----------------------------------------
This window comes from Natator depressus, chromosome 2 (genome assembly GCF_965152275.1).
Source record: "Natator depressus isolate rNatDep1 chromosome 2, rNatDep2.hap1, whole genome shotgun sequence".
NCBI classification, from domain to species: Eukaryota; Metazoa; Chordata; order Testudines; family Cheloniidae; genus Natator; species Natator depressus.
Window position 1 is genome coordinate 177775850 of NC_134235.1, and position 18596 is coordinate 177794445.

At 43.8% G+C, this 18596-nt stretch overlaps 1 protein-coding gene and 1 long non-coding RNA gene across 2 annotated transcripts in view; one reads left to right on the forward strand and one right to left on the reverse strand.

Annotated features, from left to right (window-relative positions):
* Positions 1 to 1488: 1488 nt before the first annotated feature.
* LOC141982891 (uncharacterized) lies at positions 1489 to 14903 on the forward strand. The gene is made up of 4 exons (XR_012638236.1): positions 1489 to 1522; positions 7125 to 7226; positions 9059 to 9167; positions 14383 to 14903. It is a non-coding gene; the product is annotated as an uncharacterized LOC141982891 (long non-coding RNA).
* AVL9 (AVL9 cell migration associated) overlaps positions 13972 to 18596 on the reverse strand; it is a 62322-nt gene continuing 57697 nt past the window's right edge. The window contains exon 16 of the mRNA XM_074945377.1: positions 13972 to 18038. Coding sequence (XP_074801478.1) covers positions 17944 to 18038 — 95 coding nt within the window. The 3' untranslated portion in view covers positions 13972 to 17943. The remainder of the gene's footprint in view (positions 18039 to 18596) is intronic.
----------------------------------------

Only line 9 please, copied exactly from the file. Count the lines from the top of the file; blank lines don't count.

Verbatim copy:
* AVL9 (AVL9 cell migration associated) overlaps positions 13972 to 18596 on the reverse strand; it is a 62322-nt gene continuing 57697 nt past the window's right edge. The window contains exon 16 of the mRNA XM_074945377.1: positions 13972 to 18038. Coding sequence (XP_074801478.1) covers positions 17944 to 18038 — 95 coding nt within the window. The 3' untranslated portion in view covers positions 13972 to 17943. The remainder of the gene's footprint in view (positions 18039 to 18596) is intronic.